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Dr. Emily Hatch named 2018 Rita Allen Foundation Scholar

Recognized for her research on the rupture and repair of nuclear membranes that may cause cancer and other diseases
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How one protein helps cancer both spread and grow

Hutch scientists discover single molecule’s ‘intricate regulation’ of two key aspects of metastasis
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Adaptive evolution of testis-specific histones: a SeXY conflict?

The Malik Laboratory performs a detailed phylogenetic analysis of a protein family to better understand the diversity and function of short histone H2A variants.
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Microtubules turn down the static

The Brent Lab uses the pheromone response system (PRS) in the budding yeast Saccharomyces cerevisiae to study cell-to-cell variability in signaling.
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Artificial Intelligence Takes Scientists Inside Living Human Cells

A new application of artificial intelligence could help researchers solve medical mysteries ranging from cancer to Alzheimer's.
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Dr. Sue Biggins elected to American Academy of Arts & Sciences

Biologist is ninth Hutch researcher to join one of the nation's oldest learned societies.
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Transcriptional activators derive order from chaos

How are transcription factors so good at recruiting the right coactivator to the right place at the right time? The Hahn Laboratory seeks to answer this question by studying how the transcription factor Gcn4, a sensor of nutrient status, interacts with Med15, a component of the large coactivator complex known as Mediator.
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A slapdash virus relies on quantity over quality to achieve successful infections

The Bloom Laboratory strives to capture a more accurate picture of viral infections by using state-of-the-art sequencing methods
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Scientists-turned-entrepreneurs share lessons learned launching startups

When Dr. Mark Roth launched his first startup company in 2005, the biologist had a relatively straightforward goal: Translate the preliminary but promising results he’d seen in his Fred Hutchinson Cancer Research Center lab to a medical treatment that could actually help people.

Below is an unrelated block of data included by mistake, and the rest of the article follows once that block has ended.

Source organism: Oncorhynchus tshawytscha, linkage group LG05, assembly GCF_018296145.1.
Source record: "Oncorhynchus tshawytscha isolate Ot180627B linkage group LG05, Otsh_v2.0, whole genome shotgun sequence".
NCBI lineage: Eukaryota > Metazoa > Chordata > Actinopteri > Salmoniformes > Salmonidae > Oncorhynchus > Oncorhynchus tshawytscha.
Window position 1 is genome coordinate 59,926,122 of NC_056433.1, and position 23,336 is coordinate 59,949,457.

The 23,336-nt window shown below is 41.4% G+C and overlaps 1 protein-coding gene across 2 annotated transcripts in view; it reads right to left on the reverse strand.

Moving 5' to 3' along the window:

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A space-time continuum in nervous system development

Using zebrafish as a model organism, the Moens Laboratory is investigating how vagus motor neurons originating in the hindbrain innervate pharyngeal arches, the developmental precursors of structures in the throat.
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A salt bath and a haircut clean up centromeric chromatin

The Henikoff Laboratory in the Basic Sciences Division is working to elucidate the structure of centromeric chromatin in greater detail.
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In search of a universal flu vaccine

Making a flu vaccine that will last longer than a season is a dream scientists have been chasing for years. Here’s how they’re working to make it a reality.
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Fred Hutch’s Katherine Xue among 2018 Weintraub Award recipients

Fred Hutchinson Cancer Research Center has announced the 2018 recipients of the annual Harold M. Weintraub Graduate Student Award, which recognizes outstanding achievement in graduate studies in the biological sciences.
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New technological platform opens unexplored world of tiny proteins

'Cystine-dense peptides' largely untapped source of new therapeutics for tough diseases.
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When scientific hypotheses don’t pan out

Research studies are often built around an educated guess. What happens when those guesses are wrong?
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Dr. Matthew Miller named Damon Runyon ‘Breakthrough Scientist’

Award follows Miller’s Damon Runyon postdoctoral fellowship, confers $100,000 in research funding.
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‘Waistbands’ of our chromosomes marked by unusual X-shaped DNA

Human Y chromosome’s center more ‘monkey-like’ than other human chromosomes, study finds.
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Immune cells share their insides with tumors to promote cancer spread

New study in zebrafish and mice shows immune cells interact with melanoma and transfer their contents to spur metastasis.
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Understanding HIV’s evolutionary past — and future